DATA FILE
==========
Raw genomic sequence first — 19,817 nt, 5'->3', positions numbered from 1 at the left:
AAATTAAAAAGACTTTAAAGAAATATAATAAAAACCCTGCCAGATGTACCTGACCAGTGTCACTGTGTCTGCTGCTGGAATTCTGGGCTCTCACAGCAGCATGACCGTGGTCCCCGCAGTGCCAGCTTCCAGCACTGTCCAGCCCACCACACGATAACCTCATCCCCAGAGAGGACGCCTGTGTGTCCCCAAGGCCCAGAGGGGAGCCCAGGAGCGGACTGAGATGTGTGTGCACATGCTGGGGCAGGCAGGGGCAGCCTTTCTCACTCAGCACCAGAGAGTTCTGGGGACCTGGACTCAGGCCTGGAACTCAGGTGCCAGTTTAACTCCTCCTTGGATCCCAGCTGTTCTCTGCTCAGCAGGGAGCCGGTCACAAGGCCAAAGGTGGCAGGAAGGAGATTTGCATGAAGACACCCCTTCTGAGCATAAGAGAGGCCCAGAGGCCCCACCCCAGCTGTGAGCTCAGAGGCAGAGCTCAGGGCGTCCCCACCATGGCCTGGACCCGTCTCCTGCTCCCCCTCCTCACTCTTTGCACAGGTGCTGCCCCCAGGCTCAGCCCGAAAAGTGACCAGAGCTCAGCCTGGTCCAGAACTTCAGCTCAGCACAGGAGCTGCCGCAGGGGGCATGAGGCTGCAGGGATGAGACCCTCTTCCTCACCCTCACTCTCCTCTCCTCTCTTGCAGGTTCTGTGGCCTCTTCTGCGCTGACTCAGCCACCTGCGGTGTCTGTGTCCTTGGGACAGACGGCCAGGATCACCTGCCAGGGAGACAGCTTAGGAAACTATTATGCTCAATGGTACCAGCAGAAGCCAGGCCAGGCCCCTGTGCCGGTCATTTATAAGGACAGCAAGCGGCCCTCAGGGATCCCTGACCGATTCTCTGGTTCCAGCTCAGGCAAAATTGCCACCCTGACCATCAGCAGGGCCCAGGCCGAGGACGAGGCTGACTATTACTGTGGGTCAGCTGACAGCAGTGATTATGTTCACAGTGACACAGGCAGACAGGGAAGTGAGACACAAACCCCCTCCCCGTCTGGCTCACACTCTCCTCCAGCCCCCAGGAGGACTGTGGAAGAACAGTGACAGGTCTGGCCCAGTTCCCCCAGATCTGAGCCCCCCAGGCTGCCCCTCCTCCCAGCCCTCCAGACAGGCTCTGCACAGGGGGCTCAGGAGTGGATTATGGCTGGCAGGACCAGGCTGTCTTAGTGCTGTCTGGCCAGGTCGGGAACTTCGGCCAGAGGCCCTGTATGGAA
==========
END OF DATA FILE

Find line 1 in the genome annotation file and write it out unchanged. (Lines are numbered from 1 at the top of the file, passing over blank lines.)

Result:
Raw genomic sequence first — 19,817 nt, 5'->3', positions numbered from 1 at the left: